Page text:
Huawei is struggling to maintain its cruising speed without US products. According to Japanese media Nikkei, the latest generation of Chinese base stations still rely heavily on components from the country of Donald Trump. A deplorable record when we know that this is a strategic 5G network equipment for the telecoms giant. To make matters worse, one of the key components of the base stations is manufactured by TSMC, the Taiwanese founder which is now banned from doing business with Huawei.
The programmable door network in situ is supplied by Lattice Semiconductor, based in Oregon, United States, and Xilinx (California, United States). Semiconductors dedicated to power come from Texas Instruments (Texas, United States) and ON Semiconductor (Arizona, United States). Dedicated memory components are partly supplied by Cypress Semiconductor Corporation (California, United States), switches are from Broadcom (California, United States) while amplifiers are produced by Analog Devices (Massachusetts, United States) .
A shortfall for American companies
The main semiconductor is well signed HiSilicon, the chip branch of Huawei. However, it is the Taiwanese TSMC who takes care of the manufacturer, as evidenced by the inscription "Hi1382 TAIWAN" on the component. Bad luck, TSMC still does not have permission to trade with Chinese. Fortunately, Huawei had anticipated and would have stocks of US microchips for two years.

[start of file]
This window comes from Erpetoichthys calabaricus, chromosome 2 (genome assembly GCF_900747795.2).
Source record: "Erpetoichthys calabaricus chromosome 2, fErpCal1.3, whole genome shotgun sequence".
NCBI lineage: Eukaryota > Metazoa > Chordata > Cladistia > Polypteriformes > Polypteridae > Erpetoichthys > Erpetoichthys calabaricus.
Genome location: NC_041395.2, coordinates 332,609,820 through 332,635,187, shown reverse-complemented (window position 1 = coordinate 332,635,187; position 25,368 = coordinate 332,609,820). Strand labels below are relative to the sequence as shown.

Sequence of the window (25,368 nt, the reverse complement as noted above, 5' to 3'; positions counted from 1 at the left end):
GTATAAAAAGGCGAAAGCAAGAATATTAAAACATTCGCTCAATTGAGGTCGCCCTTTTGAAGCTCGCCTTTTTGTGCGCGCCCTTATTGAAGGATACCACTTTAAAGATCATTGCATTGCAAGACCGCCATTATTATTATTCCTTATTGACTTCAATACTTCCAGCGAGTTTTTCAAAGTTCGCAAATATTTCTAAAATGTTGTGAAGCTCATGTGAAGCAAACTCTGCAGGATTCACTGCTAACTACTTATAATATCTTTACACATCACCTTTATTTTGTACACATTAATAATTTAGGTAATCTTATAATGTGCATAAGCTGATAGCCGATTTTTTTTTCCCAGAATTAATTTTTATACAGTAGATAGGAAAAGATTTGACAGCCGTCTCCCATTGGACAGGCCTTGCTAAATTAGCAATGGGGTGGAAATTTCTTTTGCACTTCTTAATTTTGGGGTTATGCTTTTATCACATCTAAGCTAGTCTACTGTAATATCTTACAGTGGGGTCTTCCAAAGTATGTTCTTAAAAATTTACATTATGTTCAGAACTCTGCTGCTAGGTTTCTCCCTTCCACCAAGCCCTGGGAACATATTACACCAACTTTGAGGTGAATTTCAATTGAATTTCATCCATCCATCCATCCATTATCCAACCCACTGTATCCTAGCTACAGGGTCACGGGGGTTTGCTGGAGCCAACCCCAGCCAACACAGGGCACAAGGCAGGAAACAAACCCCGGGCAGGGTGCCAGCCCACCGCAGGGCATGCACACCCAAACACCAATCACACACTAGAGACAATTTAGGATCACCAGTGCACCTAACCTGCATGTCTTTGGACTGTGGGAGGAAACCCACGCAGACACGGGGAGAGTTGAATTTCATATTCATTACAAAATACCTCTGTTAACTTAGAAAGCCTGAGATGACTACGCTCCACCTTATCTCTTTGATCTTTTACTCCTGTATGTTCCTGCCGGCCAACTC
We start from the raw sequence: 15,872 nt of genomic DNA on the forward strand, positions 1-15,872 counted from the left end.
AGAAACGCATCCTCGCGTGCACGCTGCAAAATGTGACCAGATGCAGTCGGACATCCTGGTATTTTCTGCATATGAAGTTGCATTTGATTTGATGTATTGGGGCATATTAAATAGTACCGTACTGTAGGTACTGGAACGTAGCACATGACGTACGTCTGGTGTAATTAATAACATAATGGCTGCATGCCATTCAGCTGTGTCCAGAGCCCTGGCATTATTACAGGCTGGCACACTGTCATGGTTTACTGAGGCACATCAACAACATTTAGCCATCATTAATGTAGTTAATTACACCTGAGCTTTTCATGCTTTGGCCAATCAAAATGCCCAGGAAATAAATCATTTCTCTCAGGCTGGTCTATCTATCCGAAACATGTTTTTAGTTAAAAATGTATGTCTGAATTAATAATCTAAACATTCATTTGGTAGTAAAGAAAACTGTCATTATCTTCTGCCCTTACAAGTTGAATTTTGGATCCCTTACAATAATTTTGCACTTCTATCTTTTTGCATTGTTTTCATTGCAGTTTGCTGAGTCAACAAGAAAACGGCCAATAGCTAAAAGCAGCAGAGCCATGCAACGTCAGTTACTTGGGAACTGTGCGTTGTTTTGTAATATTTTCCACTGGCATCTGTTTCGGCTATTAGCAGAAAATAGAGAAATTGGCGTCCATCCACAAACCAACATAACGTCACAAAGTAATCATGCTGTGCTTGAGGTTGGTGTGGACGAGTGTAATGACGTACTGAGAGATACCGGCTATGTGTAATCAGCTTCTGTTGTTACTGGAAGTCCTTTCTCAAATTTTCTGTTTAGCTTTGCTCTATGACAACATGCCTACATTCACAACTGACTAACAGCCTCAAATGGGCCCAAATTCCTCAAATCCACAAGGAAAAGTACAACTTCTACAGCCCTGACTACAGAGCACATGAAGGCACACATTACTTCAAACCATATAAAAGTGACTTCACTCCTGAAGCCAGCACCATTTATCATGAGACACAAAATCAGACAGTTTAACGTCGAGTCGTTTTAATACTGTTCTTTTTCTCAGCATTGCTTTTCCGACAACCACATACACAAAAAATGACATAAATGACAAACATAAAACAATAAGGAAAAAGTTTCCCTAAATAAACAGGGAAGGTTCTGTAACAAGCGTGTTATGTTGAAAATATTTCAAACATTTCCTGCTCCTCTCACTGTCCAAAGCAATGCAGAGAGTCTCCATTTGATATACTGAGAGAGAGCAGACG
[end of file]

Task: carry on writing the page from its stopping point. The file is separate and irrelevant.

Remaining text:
It is with the Japanese specialist firm Fomalhau that Nikkei proceeded to this dismantling of a 5th generation base station from Huawei. In the end, our colleagues estimate that the total cost of this imposing equipment (48 x 34 x 9 cm, 10 kg) amounts to € 1,128. Of this price, 48.2% goes to Chinese companies while 27.2% goes to the United States. A shortfall that should be felt quickly across the Atlantic.